Could destination advertising work?
I was at the airport in Burbank, CA a few weeks ago (which is the best kept secret in airline travel to LA, by the way), and on my walk towards baggage claim, I noticed a lot of advertisements for . . . Las Vegas.
Burbank airport must get a lot of travelers to Sin City, I thought, to justify ad after ad for the hotels, shows and restaurants of this vacation destination.
Since 65% of the Broadway audience depends on tourists visiting New York, could Broadway shows be helped by identifying the key states that send us the most traffic (California, Texas, Illinois) and advertising locally? Could we attempt to get a customer closer to a purchase decision before they get to the city (and before they face a lot more of our competition’s ads)? And because these locations are outside of NYC, wouldn’t the media actually cost us less?
Shows have been advertising in in-flight magazines for years, and at the NY airports as well. But as the NY market gets more and more cluttered with shows competing for the short-term attention of the customer, perhaps it’s time to try and get to them earlier.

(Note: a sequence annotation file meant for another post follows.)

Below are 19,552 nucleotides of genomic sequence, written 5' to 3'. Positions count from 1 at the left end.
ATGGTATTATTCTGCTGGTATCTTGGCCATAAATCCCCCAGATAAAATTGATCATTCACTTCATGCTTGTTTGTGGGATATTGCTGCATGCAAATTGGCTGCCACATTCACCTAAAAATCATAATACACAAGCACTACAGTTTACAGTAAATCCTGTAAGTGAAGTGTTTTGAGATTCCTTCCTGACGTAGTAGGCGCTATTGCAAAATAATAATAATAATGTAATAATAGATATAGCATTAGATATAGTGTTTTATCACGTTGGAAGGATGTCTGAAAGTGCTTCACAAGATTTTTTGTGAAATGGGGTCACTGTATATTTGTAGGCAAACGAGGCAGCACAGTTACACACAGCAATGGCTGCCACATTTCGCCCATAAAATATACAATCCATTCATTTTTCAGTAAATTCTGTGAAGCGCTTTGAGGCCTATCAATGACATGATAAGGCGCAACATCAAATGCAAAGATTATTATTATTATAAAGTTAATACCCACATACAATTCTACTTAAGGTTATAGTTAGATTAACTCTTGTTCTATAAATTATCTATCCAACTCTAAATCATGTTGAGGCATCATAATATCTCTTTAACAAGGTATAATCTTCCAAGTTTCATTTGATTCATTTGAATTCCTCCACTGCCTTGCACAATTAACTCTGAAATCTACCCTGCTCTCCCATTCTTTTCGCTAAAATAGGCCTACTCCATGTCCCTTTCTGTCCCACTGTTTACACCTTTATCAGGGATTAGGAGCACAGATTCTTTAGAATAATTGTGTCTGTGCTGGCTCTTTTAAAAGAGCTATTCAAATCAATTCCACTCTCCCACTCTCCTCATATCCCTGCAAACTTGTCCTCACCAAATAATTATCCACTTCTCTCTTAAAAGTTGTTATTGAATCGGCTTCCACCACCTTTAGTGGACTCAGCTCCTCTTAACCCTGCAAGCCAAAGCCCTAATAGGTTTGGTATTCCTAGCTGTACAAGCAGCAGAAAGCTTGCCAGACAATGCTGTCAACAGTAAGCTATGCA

Whether taking ads in or near airports in other cities would work totally depends on the cost of the media in those locations. Without a doubt, you’re not going to be visible to as many potential customers as a billboard in NY, so the ad is less valuable . . . but with the amount of inventory available all over the country, perhaps there are deals to be made.
Or perhaps this shouldn’t be a specific show-driven campaign . . . perhaps it should be a Broadway campaign, with the goal of making sure that every person that gets on a plane, train or automobile on their way to NY takes in a show or two or three, during their stay.
To ensure our survival, we have to make sure Broadway is at the top of our customers’ minds. Getting to them before our competitors do gives us a head start.